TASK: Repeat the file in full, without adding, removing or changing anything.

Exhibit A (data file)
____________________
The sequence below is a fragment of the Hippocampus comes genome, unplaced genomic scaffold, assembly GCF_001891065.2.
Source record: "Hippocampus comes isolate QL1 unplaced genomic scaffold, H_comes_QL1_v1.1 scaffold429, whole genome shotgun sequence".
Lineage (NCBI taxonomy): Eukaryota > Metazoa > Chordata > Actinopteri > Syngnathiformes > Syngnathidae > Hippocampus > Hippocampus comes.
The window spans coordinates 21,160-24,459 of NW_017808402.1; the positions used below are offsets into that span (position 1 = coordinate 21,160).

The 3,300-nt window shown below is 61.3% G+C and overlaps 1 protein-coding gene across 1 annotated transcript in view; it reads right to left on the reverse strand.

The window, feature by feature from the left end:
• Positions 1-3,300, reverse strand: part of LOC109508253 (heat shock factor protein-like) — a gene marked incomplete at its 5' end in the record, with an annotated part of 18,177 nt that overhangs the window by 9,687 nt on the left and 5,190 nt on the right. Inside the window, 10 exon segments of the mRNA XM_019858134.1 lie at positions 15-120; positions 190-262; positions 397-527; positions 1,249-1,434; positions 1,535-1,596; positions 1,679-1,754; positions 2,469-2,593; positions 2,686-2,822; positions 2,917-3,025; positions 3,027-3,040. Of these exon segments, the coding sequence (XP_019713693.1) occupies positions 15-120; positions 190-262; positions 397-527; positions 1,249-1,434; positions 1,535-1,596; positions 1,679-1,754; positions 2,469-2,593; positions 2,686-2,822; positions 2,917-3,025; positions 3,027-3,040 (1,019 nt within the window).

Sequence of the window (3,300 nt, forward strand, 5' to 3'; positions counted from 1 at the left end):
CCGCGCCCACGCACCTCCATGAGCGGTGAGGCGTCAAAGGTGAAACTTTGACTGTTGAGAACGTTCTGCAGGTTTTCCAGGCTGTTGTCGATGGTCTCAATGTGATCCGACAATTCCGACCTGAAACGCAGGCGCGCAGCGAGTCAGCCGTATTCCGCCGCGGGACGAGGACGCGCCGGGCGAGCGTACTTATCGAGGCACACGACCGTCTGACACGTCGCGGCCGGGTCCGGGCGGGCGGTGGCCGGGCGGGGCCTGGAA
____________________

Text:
The sequence below is a fragment of the Hippocampus comes genome, unplaced genomic scaffold, assembly GCF_001891065.2.
Source record: "Hippocampus comes isolate QL1 unplaced genomic scaffold, H_comes_QL1_v1.1 scaffold429, whole genome shotgun sequence".
Lineage (NCBI taxonomy): Eukaryota > Metazoa > Chordata > Actinopteri > Syngnathiformes > Syngnathidae > Hippocampus > Hippocampus comes.
The window spans coordinates 21,160-24,459 of NW_017808402.1; the positions used below are offsets into that span (position 1 = coordinate 21,160).

The 3,300-nt window shown below is 61.3% G+C and overlaps 1 protein-coding gene across 1 annotated transcript in view; it reads right to left on the reverse strand.

The window, feature by feature from the left end:
• Positions 1-3,300, reverse strand: part of LOC109508253 (heat shock factor protein-like) — a gene marked incomplete at its 5' end in the record, with an annotated part of 18,177 nt that overhangs the window by 9,687 nt on the left and 5,190 nt on the right. Inside the window, 10 exon segments of the mRNA XM_019858134.1 lie at positions 15-120; positions 190-262; positions 397-527; positions 1,249-1,434; positions 1,535-1,596; positions 1,679-1,754; positions 2,469-2,593; positions 2,686-2,822; positions 2,917-3,025; positions 3,027-3,040. Of these exon segments, the coding sequence (XP_019713693.1) occupies positions 15-120; positions 190-262; positions 397-527; positions 1,249-1,434; positions 1,535-1,596; positions 1,679-1,754; positions 2,469-2,593; positions 2,686-2,822; positions 2,917-3,025; positions 3,027-3,040 (1,019 nt within the window).

Sequence of the window (3,300 nt, forward strand, 5' to 3'; positions counted from 1 at the left end):
CCGCGCCCACGCACCTCCATGAGCGGTGAGGCGTCAAAGGTGAAACTTTGACTGTTGAGAACGTTCTGCAGGTTTTCCAGGCTGTTGTCGATGGTCTCAATGTGATCCGACAATTCCGACCTGAAACGCAGGCGCGCAGCGAGTCAGCCGTATTCCGCCGCGGGACGAGGACGCGCCGGGCGAGCGTACTTATCGAGGCACACGACCGTCTGACACGTCGCGGCCGGGTCCGGGCGGGCGGTGGCCGGGCGGGGCCTGGAA